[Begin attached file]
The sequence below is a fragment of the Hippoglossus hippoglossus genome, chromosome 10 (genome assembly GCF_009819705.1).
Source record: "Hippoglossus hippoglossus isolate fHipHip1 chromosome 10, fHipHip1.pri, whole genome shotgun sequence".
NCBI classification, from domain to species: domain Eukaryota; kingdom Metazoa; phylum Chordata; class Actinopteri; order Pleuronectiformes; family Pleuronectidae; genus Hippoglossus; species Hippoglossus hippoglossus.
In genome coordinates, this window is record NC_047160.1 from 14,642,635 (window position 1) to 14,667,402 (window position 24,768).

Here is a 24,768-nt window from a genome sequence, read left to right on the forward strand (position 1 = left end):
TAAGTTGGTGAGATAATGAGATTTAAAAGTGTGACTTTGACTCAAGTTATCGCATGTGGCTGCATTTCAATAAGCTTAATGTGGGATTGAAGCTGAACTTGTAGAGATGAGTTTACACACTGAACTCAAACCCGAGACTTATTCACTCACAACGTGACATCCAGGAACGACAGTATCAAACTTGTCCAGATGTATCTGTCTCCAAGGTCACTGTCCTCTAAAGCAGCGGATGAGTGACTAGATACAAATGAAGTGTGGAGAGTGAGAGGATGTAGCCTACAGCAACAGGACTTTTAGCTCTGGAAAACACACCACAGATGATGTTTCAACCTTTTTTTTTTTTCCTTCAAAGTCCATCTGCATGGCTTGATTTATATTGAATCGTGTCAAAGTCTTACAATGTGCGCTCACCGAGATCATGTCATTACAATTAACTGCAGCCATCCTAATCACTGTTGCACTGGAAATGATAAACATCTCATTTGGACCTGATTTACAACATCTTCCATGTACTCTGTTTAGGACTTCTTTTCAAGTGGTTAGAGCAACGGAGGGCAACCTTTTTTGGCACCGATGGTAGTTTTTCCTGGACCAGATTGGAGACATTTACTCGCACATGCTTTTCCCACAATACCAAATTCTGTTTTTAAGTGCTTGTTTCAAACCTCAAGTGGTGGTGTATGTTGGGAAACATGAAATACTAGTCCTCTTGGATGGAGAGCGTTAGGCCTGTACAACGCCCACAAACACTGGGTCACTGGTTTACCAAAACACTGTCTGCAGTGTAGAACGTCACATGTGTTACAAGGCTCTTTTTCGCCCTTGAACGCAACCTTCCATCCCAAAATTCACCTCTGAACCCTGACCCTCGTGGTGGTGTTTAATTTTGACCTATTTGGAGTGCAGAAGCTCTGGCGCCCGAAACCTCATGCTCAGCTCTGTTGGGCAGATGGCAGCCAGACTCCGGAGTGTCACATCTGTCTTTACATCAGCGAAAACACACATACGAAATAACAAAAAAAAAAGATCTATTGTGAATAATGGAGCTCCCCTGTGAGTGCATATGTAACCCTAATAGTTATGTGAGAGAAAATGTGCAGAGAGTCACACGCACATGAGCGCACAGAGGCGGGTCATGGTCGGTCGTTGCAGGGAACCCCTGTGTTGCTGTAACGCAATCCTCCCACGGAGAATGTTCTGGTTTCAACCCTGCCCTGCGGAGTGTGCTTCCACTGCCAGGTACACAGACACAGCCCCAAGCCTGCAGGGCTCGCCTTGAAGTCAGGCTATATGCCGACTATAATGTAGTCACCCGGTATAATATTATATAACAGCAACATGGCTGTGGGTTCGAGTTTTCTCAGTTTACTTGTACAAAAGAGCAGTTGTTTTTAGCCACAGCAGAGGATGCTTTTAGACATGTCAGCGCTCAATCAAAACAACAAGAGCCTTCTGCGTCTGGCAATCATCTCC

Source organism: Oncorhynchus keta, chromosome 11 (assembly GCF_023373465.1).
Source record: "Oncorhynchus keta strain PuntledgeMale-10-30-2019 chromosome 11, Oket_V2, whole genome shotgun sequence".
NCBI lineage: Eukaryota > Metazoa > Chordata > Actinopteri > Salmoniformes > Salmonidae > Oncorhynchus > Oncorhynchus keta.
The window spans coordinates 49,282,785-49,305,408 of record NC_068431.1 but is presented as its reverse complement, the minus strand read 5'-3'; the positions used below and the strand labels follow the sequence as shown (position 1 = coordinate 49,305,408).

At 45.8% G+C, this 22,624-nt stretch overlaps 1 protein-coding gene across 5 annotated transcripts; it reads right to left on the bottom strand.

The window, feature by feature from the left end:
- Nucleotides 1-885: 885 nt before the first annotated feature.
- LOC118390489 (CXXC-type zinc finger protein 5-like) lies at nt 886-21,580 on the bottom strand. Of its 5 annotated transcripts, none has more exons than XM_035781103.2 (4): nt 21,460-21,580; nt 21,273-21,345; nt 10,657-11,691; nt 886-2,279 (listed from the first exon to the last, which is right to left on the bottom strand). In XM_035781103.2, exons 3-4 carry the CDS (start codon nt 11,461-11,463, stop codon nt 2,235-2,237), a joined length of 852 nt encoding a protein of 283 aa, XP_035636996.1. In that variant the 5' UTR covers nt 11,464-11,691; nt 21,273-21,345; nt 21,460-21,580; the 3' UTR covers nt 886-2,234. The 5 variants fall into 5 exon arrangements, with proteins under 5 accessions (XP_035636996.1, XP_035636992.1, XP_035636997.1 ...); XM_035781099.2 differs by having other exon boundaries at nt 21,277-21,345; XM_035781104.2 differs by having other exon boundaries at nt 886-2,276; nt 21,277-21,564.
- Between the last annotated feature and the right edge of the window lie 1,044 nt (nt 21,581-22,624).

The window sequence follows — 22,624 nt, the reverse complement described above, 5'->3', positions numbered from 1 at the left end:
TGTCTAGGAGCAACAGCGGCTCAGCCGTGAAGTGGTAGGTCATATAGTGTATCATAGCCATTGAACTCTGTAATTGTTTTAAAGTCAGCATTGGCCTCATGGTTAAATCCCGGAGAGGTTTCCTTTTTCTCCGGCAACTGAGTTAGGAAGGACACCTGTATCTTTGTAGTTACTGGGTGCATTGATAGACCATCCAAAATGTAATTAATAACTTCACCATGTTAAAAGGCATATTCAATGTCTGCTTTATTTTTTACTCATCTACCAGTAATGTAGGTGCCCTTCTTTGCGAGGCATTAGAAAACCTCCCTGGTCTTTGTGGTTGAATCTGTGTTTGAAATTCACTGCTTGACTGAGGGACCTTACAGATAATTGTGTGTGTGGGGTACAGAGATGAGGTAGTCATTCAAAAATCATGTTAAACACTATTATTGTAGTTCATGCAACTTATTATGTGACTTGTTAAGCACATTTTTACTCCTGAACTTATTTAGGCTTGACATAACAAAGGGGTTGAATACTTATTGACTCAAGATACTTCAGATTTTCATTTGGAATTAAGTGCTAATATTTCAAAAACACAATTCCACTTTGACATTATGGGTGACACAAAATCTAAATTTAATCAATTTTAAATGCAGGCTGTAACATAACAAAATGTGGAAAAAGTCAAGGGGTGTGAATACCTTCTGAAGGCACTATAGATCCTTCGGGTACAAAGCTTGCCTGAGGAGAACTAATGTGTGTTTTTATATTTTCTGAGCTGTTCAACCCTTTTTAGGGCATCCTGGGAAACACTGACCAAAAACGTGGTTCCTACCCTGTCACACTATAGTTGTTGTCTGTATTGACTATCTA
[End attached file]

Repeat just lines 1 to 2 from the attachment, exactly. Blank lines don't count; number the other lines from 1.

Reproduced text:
The sequence below is a fragment of the Hippoglossus hippoglossus genome, chromosome 10 (genome assembly GCF_009819705.1).
Source record: "Hippoglossus hippoglossus isolate fHipHip1 chromosome 10, fHipHip1.pri, whole genome shotgun sequence".